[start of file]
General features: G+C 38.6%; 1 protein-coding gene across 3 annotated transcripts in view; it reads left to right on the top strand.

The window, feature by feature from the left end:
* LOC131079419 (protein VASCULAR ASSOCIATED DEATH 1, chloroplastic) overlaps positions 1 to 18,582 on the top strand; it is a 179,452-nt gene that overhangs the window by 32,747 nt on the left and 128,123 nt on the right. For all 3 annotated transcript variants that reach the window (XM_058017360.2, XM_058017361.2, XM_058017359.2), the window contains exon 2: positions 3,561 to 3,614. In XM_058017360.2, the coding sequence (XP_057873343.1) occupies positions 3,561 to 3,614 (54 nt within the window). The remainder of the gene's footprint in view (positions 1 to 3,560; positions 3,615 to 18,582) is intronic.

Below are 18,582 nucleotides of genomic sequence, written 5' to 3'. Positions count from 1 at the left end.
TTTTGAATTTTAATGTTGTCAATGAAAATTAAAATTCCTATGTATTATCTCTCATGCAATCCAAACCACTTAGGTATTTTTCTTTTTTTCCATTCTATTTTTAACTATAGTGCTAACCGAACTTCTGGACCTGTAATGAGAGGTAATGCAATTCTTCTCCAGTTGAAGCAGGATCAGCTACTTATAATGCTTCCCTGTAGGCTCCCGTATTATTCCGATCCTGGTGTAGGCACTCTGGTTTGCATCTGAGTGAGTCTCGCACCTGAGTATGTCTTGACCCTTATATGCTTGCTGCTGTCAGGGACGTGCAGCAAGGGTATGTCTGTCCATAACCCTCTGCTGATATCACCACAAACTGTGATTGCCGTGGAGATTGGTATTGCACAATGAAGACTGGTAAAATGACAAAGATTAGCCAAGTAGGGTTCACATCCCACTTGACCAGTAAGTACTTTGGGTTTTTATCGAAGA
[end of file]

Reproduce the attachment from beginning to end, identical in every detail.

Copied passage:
General features: G+C 38.6%; 1 protein-coding gene across 3 annotated transcripts in view; it reads left to right on the top strand.

The window, feature by feature from the left end:
* LOC131079419 (protein VASCULAR ASSOCIATED DEATH 1, chloroplastic) overlaps positions 1 to 18,582 on the top strand; it is a 179,452-nt gene that overhangs the window by 32,747 nt on the left and 128,123 nt on the right. For all 3 annotated transcript variants that reach the window (XM_058017360.2, XM_058017361.2, XM_058017359.2), the window contains exon 2: positions 3,561 to 3,614. In XM_058017360.2, the coding sequence (XP_057873343.1) occupies positions 3,561 to 3,614 (54 nt within the window). The remainder of the gene's footprint in view (positions 1 to 3,560; positions 3,615 to 18,582) is intronic.

Below are 18,582 nucleotides of genomic sequence, written 5' to 3'. Positions count from 1 at the left end.
TTTTGAATTTTAATGTTGTCAATGAAAATTAAAATTCCTATGTATTATCTCTCATGCAATCCAAACCACTTAGGTATTTTTCTTTTTTTCCATTCTATTTTTAACTATAGTGCTAACCGAACTTCTGGACCTGTAATGAGAGGTAATGCAATTCTTCTCCAGTTGAAGCAGGATCAGCTACTTATAATGCTTCCCTGTAGGCTCCCGTATTATTCCGATCCTGGTGTAGGCACTCTGGTTTGCATCTGAGTGAGTCTCGCACCTGAGTATGTCTTGACCCTTATATGCTTGCTGCTGTCAGGGACGTGCAGCAAGGGTATGTCTGTCCATAACCCTCTGCTGATATCACCACAAACTGTGATTGCCGTGGAGATTGGTATTGCACAATGAAGACTGGTAAAATGACAAAGATTAGCCAAGTAGGGTTCACATCCCACTTGACCAGTAAGTACTTTGGGTTTTTATCGAAGA